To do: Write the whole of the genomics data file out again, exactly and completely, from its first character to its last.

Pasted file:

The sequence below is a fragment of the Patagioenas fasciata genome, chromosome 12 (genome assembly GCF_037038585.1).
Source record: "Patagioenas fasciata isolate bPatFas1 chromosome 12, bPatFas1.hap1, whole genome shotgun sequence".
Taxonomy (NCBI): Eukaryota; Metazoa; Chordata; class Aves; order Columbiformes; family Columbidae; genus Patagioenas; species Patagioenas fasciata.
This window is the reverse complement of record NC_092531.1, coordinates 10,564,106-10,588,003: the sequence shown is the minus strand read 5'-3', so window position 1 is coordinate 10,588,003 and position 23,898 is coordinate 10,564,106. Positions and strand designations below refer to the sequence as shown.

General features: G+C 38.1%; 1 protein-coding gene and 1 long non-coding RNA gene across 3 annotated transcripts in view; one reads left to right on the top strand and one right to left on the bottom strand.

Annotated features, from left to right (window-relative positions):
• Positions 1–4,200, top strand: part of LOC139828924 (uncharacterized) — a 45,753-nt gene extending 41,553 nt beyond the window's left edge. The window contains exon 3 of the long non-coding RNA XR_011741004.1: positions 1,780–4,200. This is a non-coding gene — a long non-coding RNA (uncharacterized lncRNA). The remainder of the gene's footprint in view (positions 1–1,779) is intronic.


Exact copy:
The sequence below is a fragment of the Patagioenas fasciata genome, chromosome 12 (genome assembly GCF_037038585.1).
Source record: "Patagioenas fasciata isolate bPatFas1 chromosome 12, bPatFas1.hap1, whole genome shotgun sequence".
Taxonomy (NCBI): Eukaryota; Metazoa; Chordata; class Aves; order Columbiformes; family Columbidae; genus Patagioenas; species Patagioenas fasciata.
This window is the reverse complement of record NC_092531.1, coordinates 10,564,106-10,588,003: the sequence shown is the minus strand read 5'-3', so window position 1 is coordinate 10,588,003 and position 23,898 is coordinate 10,564,106. Positions and strand designations below refer to the sequence as shown.

General features: G+C 38.1%; 1 protein-coding gene and 1 long non-coding RNA gene across 3 annotated transcripts in view; one reads left to right on the top strand and one right to left on the bottom strand.

Annotated features, from left to right (window-relative positions):
• Positions 1–4,200, top strand: part of LOC139828924 (uncharacterized) — a 45,753-nt gene extending 41,553 nt beyond the window's left edge. The window contains exon 3 of the long non-coding RNA XR_011741004.1: positions 1,780–4,200. This is a non-coding gene — a long non-coding RNA (uncharacterized lncRNA). The remainder of the gene's footprint in view (positions 1–1,779) is intronic.